Personal defense is both necessary and subversive. What more could you want?
Now widen the focus. Make your family aware that while ultimately each member is responsible for his or her own defense, together you form a natural mutual-defense force. Realize that protection goes beyond packing heat or making sure doors and windows are locked before leaving the house. Blurting, "My dad has the coolest guns!" in the schoolyard is going to remain conspicuously poor practice long after BATF is condemned as a criminal conspiracy and latter-day Simon Wiesenthals are hunting its remnants down back alleys.
Talk to your neighbors about keeping an eye on each other's property, about being ready to come to each other's aid in emergency. Don't rely on the cops. Do it yourself: you'll be safer and freer.
Try extending your mutual-defense network among your friends. Maybe they'll all laugh at you, or stare blankly. Make new friends.
In fact, there's one model -- not the model, a model -- for creating any voluntary system: friendship. You pick your friends carefully, don't you? You establish value-for-value relationships with them, don't you, in which bookkeeping is unnecessary, but in which you maintain a rough parity? Try building a mutual-defense network the same way you've built your network of friends, deliberately, emphasizing quality over quantity.
However you shape your defense net, apply a similar process to anything government supposedly gives you that you actually need or want. Build the systems and use them. That's how we re-create civil society. That's how we free ourselves.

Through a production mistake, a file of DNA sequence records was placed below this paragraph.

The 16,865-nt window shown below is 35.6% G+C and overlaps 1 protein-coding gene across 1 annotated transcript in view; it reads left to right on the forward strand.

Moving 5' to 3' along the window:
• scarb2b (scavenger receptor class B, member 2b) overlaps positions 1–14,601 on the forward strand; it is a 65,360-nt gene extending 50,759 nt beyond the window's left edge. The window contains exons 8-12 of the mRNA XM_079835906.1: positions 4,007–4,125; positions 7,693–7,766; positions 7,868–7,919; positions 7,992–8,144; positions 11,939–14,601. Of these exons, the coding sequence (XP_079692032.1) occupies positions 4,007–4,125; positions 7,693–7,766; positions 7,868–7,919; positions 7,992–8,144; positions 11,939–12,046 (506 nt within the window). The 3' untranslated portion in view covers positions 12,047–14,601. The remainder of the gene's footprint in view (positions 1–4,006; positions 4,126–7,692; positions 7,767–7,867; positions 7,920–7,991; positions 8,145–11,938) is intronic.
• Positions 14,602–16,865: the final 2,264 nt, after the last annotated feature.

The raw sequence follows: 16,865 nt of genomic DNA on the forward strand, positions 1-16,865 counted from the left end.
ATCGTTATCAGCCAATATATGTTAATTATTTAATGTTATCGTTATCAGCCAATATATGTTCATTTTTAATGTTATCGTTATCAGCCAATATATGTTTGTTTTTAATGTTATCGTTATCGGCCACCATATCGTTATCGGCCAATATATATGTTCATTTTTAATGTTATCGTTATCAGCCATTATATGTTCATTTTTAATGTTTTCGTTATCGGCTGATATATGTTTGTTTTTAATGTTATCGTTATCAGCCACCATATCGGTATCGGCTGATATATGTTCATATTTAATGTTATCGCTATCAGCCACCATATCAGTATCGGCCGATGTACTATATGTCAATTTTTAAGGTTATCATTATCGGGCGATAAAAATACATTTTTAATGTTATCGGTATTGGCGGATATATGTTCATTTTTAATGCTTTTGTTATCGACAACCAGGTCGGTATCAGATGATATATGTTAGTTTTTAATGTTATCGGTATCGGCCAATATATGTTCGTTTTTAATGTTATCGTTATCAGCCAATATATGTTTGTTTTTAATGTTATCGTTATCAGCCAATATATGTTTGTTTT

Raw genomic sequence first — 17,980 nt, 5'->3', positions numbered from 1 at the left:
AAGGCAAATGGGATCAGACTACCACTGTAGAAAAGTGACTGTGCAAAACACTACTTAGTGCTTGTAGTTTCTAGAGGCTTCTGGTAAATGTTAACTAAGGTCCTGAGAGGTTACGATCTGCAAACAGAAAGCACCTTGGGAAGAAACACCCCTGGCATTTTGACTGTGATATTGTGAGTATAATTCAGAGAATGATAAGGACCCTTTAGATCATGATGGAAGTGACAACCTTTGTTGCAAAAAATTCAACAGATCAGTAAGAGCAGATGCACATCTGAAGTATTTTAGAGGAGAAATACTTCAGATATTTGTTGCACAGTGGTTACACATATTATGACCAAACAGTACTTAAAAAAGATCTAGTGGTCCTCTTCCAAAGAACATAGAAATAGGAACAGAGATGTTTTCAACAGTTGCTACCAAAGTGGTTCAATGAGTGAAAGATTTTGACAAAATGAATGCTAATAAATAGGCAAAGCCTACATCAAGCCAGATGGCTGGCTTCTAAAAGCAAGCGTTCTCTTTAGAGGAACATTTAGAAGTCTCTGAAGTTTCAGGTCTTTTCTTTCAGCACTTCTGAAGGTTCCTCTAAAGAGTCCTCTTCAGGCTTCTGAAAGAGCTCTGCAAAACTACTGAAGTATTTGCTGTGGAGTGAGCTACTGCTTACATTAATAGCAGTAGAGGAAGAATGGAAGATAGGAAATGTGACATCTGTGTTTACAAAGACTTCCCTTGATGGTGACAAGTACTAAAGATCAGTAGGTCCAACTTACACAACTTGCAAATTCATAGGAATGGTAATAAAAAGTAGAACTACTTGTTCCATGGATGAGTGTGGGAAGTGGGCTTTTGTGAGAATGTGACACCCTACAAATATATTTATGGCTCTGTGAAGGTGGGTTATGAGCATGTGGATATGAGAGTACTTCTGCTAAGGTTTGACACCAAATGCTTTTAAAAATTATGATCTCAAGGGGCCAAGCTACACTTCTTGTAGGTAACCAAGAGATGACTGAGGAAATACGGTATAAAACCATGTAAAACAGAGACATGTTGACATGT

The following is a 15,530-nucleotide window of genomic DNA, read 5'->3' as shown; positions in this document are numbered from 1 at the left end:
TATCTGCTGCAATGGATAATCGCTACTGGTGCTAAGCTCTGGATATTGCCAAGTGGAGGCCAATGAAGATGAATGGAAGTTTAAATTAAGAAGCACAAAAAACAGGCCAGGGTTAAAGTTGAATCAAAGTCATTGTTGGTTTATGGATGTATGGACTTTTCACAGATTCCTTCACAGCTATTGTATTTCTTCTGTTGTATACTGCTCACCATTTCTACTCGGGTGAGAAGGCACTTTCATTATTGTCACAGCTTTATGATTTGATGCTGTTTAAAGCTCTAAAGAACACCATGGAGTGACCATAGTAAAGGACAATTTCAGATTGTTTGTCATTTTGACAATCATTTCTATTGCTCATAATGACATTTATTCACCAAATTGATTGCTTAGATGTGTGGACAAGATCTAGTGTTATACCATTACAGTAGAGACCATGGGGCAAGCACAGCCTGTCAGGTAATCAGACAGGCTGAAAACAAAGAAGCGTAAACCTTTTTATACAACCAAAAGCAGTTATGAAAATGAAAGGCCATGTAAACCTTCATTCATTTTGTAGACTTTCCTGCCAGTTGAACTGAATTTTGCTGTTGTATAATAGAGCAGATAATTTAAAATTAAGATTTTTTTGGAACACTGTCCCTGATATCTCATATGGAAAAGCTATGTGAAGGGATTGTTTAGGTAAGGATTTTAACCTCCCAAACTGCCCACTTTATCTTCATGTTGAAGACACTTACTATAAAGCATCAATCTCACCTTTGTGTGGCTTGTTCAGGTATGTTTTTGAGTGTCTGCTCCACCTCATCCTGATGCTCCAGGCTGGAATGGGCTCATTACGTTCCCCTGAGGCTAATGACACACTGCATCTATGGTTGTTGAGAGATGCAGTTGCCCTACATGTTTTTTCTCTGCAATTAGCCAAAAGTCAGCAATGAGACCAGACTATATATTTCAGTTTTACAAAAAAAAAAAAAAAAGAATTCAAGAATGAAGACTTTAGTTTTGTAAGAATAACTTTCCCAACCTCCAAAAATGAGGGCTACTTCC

The details are up to you. Only you can decide what best suits your abilities and temperament and needs. Maybe my "friendship" model doesn't fit you; maybe it just won't work. It doesn't matter: Come up with what works for you. "One size fits all" is a paradigm of the Age of Big Government, now deceased.
I suspect your big question is, "Do millions of people need to do this to make it work?" Yup. But there is no "society," no "masses," no "People": those millions of choices have to be made one individual at a time. Pop quiz: which individual can you make choices for?
The real question is, do we really want to be free? If not by working out how to live free and then doing so, how can we become free? Will someone else give us freedom as a gift?
The payoff is, if you try creating voluntary systems until you succeed, you make government irrelevant. You have in the process made yourself ungovernable. When enough people have chosen and acted similarly, government will become both unnecessary and impossible.
In building civil society, you build a house of freedom. And prepare yourself to live in it.
Prometheus Award-winner Victor Milan is the author of over 70 novels, including the just-released CLD from AvoNova and War in Tethyr from TSR.